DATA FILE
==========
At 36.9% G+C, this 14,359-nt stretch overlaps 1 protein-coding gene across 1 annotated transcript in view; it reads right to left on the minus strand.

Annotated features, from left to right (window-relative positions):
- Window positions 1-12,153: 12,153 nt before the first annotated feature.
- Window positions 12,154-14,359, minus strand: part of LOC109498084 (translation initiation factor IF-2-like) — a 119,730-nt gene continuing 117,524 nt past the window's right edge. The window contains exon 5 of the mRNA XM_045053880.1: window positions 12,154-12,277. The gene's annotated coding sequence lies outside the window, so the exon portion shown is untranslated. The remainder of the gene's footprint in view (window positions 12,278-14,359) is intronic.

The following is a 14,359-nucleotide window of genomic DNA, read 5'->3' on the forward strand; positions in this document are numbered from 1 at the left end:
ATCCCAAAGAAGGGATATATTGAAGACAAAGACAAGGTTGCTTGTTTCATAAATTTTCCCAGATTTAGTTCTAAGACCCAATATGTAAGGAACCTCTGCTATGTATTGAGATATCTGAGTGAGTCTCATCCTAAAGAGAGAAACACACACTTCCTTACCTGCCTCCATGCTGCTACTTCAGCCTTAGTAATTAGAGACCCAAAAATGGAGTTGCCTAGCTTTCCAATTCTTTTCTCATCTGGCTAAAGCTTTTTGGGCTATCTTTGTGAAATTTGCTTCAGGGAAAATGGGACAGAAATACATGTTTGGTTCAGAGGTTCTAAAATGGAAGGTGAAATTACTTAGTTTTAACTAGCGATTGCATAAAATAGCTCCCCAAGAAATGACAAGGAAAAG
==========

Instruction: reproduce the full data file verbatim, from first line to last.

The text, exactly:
At 36.9% G+C, this 14,359-nt stretch overlaps 1 protein-coding gene across 1 annotated transcript in view; it reads right to left on the minus strand.

Annotated features, from left to right (window-relative positions):
- Window positions 1-12,153: 12,153 nt before the first annotated feature.
- Window positions 12,154-14,359, minus strand: part of LOC109498084 (translation initiation factor IF-2-like) — a 119,730-nt gene continuing 117,524 nt past the window's right edge. The window contains exon 5 of the mRNA XM_045053880.1: window positions 12,154-12,277. The gene's annotated coding sequence lies outside the window, so the exon portion shown is untranslated. The remainder of the gene's footprint in view (window positions 12,278-14,359) is intronic.

The following is a 14,359-nucleotide window of genomic DNA, read 5'->3' on the forward strand; positions in this document are numbered from 1 at the left end:
ATCCCAAAGAAGGGATATATTGAAGACAAAGACAAGGTTGCTTGTTTCATAAATTTTCCCAGATTTAGTTCTAAGACCCAATATGTAAGGAACCTCTGCTATGTATTGAGATATCTGAGTGAGTCTCATCCTAAAGAGAGAAACACACACTTCCTTACCTGCCTCCATGCTGCTACTTCAGCCTTAGTAATTAGAGACCCAAAAATGGAGTTGCCTAGCTTTCCAATTCTTTTCTCATCTGGCTAAAGCTTTTTGGGCTATCTTTGTGAAATTTGCTTCAGGGAAAATGGGACAGAAATACATGTTTGGTTCAGAGGTTCTAAAATGGAAGGTGAAATTACTTAGTTTTAACTAGCGATTGCATAAAATAGCTCCCCAAGAAATGACAAGGAAAAG